Links and documents
Listed on the Canadian Register:
Statement of Significance
Description of Historic Place
The Old Hillcrest Cemetery is situated on 1.45 hectares of land on the eastern slope of Turtle Mountain in the Crowsnest Pass. The cemetery contains a variety of grave markers identifying the final resting places of 180 of the miners killed in the devastating Hillcrest mine explosion of 1914.
The heritage value of the Old Hillcrest Cemetery lies in its association with the mass fatalities from the Hillcrest mine explosion of June 19, 1914, an event generally considered to be Canada's worst mining disaster.
In the late 1890s, American Charles Plummer Hill discovered a rich outcropping of coal along the eastern slope of Turtle Mountain in the Crowsnest Pass. Plummer staked his claim to mineral rights in the area and organized the Hillcrest Coal and Coke Company to exploit the coal seams within his claim. In 1907, Plummer sold the company to a group of Montreal developers who re-organized under the name Hillcrest Collieries Limited. The Hillcrest mine produced high-grade coal and was considered one of the safest collieries in the Crowsnest Pass, a region that would become notorious for hazardous mining conditions. On the morning of June 19, 1914, 235 workers descended into the underground mine. At 9:30 a.m., a massive explosion shook Turtle Mountain. Though the precise cause of the explosion remains unclear, it appears that a spark caused by falling rocks may have ignited a pocket of methane gas. 189 men died in the disaster, the vast majority from the poisonous "afterdamp" gases left behind as the fires in the mine consumed the available oxygen. In the wake of the tragedy, 130 women were left widows and 400 children fatherless. Virtually every family in the community was affected. 180 of the miners were buried in mass graves at the Old Hillcrest Cemetery. The cemetery remains a poignant reminder of the perils of early mining in the Crowsnest Pass and the profound tragedy that occurred at Hillcrest in 1914.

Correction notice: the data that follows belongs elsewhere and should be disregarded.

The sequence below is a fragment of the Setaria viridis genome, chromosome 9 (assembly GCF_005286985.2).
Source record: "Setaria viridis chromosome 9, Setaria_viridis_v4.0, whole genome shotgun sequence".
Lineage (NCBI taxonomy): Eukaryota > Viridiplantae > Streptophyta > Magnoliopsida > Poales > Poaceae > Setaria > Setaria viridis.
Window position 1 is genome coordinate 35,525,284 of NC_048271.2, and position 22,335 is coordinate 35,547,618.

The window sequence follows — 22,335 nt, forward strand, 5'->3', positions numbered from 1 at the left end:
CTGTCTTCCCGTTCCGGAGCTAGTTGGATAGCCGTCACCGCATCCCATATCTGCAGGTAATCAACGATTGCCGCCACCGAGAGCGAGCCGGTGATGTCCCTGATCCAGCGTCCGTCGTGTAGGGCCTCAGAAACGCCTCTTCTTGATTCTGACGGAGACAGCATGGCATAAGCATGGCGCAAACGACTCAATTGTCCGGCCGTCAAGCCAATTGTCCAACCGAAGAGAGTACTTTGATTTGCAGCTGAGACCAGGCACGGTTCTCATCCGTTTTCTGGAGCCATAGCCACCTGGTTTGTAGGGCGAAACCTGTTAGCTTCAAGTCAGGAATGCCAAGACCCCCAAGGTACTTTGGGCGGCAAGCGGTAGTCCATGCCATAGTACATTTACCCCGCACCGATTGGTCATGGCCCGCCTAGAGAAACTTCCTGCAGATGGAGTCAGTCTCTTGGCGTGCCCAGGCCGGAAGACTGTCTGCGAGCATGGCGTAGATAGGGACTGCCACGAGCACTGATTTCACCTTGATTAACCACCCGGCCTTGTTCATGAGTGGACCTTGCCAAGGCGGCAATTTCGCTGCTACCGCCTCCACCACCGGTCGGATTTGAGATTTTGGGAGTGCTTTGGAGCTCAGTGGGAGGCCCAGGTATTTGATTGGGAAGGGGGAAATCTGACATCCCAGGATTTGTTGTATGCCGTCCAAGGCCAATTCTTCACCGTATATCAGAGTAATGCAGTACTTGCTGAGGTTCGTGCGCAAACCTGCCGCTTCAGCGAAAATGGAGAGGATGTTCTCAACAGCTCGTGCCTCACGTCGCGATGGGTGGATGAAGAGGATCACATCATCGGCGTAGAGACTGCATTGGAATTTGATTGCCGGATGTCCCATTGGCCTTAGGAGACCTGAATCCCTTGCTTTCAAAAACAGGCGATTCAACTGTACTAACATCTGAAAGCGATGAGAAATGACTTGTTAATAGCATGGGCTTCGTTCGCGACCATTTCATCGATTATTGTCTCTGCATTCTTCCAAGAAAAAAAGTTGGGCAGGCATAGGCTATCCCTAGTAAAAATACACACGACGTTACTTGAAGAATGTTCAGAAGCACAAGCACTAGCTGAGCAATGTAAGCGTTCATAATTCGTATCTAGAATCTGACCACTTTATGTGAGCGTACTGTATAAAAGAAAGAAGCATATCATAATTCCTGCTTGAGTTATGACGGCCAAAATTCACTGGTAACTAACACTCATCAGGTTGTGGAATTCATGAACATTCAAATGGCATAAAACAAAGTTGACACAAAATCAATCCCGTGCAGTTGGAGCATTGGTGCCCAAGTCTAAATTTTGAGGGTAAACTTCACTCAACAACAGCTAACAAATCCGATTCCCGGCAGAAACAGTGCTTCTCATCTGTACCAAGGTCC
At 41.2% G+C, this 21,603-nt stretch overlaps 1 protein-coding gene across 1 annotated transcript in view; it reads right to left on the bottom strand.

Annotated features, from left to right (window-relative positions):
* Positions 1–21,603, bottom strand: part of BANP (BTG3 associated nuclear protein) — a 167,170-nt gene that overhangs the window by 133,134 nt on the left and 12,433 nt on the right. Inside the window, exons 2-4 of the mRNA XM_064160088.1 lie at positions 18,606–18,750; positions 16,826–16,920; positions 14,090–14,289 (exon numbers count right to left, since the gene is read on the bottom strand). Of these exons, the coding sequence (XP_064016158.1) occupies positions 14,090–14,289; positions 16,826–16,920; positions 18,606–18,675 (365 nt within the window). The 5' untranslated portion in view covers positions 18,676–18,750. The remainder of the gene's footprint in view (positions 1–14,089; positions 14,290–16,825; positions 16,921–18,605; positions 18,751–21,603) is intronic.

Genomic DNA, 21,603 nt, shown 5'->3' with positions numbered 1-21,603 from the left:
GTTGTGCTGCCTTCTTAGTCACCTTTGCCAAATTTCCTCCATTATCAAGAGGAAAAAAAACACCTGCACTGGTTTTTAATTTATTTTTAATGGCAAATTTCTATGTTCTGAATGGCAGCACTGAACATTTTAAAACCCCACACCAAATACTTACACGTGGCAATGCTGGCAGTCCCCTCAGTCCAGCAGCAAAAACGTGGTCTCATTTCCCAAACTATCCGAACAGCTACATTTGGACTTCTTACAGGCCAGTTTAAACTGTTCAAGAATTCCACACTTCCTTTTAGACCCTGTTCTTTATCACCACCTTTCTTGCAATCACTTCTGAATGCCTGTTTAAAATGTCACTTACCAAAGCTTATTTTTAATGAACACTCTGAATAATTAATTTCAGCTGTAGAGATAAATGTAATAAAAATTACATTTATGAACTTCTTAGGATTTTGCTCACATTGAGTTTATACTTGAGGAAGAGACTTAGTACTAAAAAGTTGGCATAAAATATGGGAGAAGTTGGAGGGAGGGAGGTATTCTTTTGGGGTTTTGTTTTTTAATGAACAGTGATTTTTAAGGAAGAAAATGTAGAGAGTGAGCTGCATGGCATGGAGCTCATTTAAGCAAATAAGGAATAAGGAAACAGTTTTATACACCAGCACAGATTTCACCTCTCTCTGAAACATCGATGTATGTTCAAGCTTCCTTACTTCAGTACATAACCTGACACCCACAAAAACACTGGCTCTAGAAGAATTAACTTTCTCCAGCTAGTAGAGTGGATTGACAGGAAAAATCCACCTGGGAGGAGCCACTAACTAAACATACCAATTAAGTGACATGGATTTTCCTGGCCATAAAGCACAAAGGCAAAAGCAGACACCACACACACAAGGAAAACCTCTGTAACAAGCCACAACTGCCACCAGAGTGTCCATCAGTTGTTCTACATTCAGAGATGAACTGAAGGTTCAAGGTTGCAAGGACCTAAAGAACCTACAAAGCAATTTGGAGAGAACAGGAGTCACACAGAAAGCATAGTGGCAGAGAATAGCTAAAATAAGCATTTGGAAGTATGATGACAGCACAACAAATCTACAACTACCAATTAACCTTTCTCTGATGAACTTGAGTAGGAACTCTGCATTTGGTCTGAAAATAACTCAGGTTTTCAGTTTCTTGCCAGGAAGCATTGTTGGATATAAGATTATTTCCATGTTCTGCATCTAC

Source: Alberta Tourism, Parks, Recreation and Culture, Historic Resources Management Branch (File: Des. 997)
The character-defining elements of the Old Hillcrest Cemetery include such features as:
- location on the eastern slope of Turtle Mountain;
- spatial arrangement of miners' graves;
- grave markers;
- use of the site for commemoration of the tragedy;
- perimeter fencing consisting of steel cables, wires, and rails with concrete steps or stile at the cemetery's south entrance.
Province of Alberta
Historical Resources Act
Provincial Historic Resource
1914/06/19 to 1914/06/19
Theme - Category and Type
- Developing Economies
- Extraction and Production
Function - Category and Type
- Religion, Ritual and Funeral
- Mortuary Site, Cemetery or Enclosure
Architect / Designer
Location of Supporting Documentation
Alberta Tourism, Parks, Recreation and Culture, Historic Resources Management Branch, Old St. Stephen's College, 8820 - 112 Street, Edmonton, AB T6G 2P8 (File: Des. 997)
Cross-Reference to Collection